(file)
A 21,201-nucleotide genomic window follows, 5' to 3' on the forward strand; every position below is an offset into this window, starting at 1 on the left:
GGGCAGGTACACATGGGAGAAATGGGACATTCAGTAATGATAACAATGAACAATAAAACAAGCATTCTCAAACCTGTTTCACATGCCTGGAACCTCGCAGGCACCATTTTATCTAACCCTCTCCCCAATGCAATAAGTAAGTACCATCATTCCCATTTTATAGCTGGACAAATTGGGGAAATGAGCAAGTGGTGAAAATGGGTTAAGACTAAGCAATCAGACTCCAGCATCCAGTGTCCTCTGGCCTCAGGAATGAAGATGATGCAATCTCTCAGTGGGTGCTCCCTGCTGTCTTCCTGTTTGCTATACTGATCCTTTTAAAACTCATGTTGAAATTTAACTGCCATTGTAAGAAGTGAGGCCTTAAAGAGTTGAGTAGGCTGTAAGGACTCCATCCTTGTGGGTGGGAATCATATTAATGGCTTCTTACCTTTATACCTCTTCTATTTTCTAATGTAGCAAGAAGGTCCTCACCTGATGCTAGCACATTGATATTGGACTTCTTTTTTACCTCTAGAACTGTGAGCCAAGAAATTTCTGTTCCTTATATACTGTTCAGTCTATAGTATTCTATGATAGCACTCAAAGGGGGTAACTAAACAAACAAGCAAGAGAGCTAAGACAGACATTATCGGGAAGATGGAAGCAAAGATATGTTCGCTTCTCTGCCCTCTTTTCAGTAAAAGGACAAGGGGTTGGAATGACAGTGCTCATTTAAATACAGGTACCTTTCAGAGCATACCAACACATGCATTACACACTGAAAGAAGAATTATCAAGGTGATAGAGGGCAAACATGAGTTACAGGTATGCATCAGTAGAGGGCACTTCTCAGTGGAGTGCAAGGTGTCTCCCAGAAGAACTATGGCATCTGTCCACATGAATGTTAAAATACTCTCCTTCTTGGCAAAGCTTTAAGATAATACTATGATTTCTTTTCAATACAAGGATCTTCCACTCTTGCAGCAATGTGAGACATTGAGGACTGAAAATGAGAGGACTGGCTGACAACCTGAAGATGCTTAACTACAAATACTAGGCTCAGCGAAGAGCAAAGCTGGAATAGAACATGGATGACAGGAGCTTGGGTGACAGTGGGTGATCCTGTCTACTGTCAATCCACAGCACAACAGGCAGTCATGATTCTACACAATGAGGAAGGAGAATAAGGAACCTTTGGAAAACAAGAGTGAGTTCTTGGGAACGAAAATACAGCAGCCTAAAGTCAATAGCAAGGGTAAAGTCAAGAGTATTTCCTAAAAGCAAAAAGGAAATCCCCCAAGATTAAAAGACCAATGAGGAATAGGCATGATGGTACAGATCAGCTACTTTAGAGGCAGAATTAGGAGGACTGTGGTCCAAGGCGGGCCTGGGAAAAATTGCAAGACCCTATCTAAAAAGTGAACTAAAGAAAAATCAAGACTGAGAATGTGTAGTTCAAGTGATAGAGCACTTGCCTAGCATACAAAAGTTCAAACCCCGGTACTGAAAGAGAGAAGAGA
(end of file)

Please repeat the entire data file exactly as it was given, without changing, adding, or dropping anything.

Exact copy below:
A 21,201-nucleotide genomic window follows, 5' to 3' on the forward strand; every position below is an offset into this window, starting at 1 on the left:
GGGCAGGTACACATGGGAGAAATGGGACATTCAGTAATGATAACAATGAACAATAAAACAAGCATTCTCAAACCTGTTTCACATGCCTGGAACCTCGCAGGCACCATTTTATCTAACCCTCTCCCCAATGCAATAAGTAAGTACCATCATTCCCATTTTATAGCTGGACAAATTGGGGAAATGAGCAAGTGGTGAAAATGGGTTAAGACTAAGCAATCAGACTCCAGCATCCAGTGTCCTCTGGCCTCAGGAATGAAGATGATGCAATCTCTCAGTGGGTGCTCCCTGCTGTCTTCCTGTTTGCTATACTGATCCTTTTAAAACTCATGTTGAAATTTAACTGCCATTGTAAGAAGTGAGGCCTTAAAGAGTTGAGTAGGCTGTAAGGACTCCATCCTTGTGGGTGGGAATCATATTAATGGCTTCTTACCTTTATACCTCTTCTATTTTCTAATGTAGCAAGAAGGTCCTCACCTGATGCTAGCACATTGATATTGGACTTCTTTTTTACCTCTAGAACTGTGAGCCAAGAAATTTCTGTTCCTTATATACTGTTCAGTCTATAGTATTCTATGATAGCACTCAAAGGGGGTAACTAAACAAACAAGCAAGAGAGCTAAGACAGACATTATCGGGAAGATGGAAGCAAAGATATGTTCGCTTCTCTGCCCTCTTTTCAGTAAAAGGACAAGGGGTTGGAATGACAGTGCTCATTTAAATACAGGTACCTTTCAGAGCATACCAACACATGCATTACACACTGAAAGAAGAATTATCAAGGTGATAGAGGGCAAACATGAGTTACAGGTATGCATCAGTAGAGGGCACTTCTCAGTGGAGTGCAAGGTGTCTCCCAGAAGAACTATGGCATCTGTCCACATGAATGTTAAAATACTCTCCTTCTTGGCAAAGCTTTAAGATAATACTATGATTTCTTTTCAATACAAGGATCTTCCACTCTTGCAGCAATGTGAGACATTGAGGACTGAAAATGAGAGGACTGGCTGACAACCTGAAGATGCTTAACTACAAATACTAGGCTCAGCGAAGAGCAAAGCTGGAATAGAACATGGATGACAGGAGCTTGGGTGACAGTGGGTGATCCTGTCTACTGTCAATCCACAGCACAACAGGCAGTCATGATTCTACACAATGAGGAAGGAGAATAAGGAACCTTTGGAAAACAAGAGTGAGTTCTTGGGAACGAAAATACAGCAGCCTAAAGTCAATAGCAAGGGTAAAGTCAAGAGTATTTCCTAAAAGCAAAAAGGAAATCCCCCAAGATTAAAAGACCAATGAGGAATAGGCATGATGGTACAGATCAGCTACTTTAGAGGCAGAATTAGGAGGACTGTGGTCCAAGGCGGGCCTGGGAAAAATTGCAAGACCCTATCTAAAAAGTGAACTAAAGAAAAATCAAGACTGAGAATGTGTAGTTCAAGTGATAGAGCACTTGCCTAGCATACAAAAGTTCAAACCCCGGTACTGAAAGAGAGAAGAGA